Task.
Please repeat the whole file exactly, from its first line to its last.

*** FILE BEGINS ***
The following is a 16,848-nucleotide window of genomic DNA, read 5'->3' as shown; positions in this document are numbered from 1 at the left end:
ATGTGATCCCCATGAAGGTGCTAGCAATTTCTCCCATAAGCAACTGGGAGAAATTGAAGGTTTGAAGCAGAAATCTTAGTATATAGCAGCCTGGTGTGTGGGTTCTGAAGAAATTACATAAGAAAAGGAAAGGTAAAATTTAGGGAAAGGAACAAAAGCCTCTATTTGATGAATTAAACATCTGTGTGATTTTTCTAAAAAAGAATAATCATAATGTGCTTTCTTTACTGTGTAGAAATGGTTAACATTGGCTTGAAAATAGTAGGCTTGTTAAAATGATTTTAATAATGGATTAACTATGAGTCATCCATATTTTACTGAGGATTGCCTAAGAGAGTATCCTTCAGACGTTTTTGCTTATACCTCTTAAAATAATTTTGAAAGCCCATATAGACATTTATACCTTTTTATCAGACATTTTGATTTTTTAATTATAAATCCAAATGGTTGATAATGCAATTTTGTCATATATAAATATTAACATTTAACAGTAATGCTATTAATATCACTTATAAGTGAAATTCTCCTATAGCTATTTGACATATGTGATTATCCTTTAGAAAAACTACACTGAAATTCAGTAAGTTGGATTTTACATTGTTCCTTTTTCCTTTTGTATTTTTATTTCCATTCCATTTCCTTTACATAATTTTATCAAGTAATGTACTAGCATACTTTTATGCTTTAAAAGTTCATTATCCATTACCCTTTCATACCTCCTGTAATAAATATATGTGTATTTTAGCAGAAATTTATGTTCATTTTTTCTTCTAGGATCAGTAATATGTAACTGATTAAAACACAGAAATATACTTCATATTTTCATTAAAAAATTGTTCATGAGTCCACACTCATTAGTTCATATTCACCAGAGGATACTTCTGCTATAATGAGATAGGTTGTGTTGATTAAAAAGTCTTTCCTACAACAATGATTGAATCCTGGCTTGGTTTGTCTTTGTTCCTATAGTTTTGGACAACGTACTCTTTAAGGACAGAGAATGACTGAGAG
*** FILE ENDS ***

The following is a 16,848-nucleotide window of genomic DNA, read 5'->3' as shown; positions in this document are numbered from 1 at the left end:
ATGTGATCCCCATGAAGGTGCTAGCAATTTCTCCCATAAGCAACTGGGAGAAATTGAAGGTTTGAAGCAGAAATCTTAGTATATAGCAGCCTGGTGTGTGGGTTCTGAAGAAATTACATAAGAAAAGGAAAGGTAAAATTTAGGGAAAGGAACAAAAGCCTCTATTTGATGAATTAAACATCTGTGTGATTTTTCTAAAAAAGAATAATCATAATGTGCTTTCTTTACTGTGTAGAAATGGTTAACATTGGCTTGAAAATAGTAGGCTTGTTAAAATGATTTTAATAATGGATTAACTATGAGTCATCCATATTTTACTGAGGATTGCCTAAGAGAGTATCCTTCAGACGTTTTTGCTTATACCTCTTAAAATAATTTTGAAAGCCCATATAGACATTTATACCTTTTTATCAGACATTTTGATTTTTTAATTATAAATCCAAATGGTTGATAATGCAATTTTGTCATATATAAATATTAACATTTAACAGTAATGCTATTAATATCACTTATAAGTGAAATTCTCCTATAGCTATTTGACATATGTGATTATCCTTTAGAAAAACTACACTGAAATTCAGTAAGTTGGATTTTACATTGTTCCTTTTTCCTTTTGTATTTTTATTTCCATTCCATTTCCTTTACATAATTTTATCAAGTAATGTACTAGCATACTTTTATGCTTTAAAAGTTCATTATCCATTACCCTTTCATACCTCCTGTAATAAATATATGTGTATTTTAGCAGAAATTTATGTTCATTTTTTCTTCTAGGATCAGTAATATGTAACTGATTAAAACACAGAAATATACTTCATATTTTCATTAAAAAATTGTTCATGAGTCCACACTCATTAGTTCATATTCACCAGAGGATACTTCTGCTATAATGAGATAGGTTGTGTTGATTAAAAAGTCTTTCCTACAACAATGATTGAATCCTGGCTTGGTTTGTCTTTGTTCCTATAGTTTTGGACAACGTACTCTTTAAGGACAGAGAATGACTGAGAG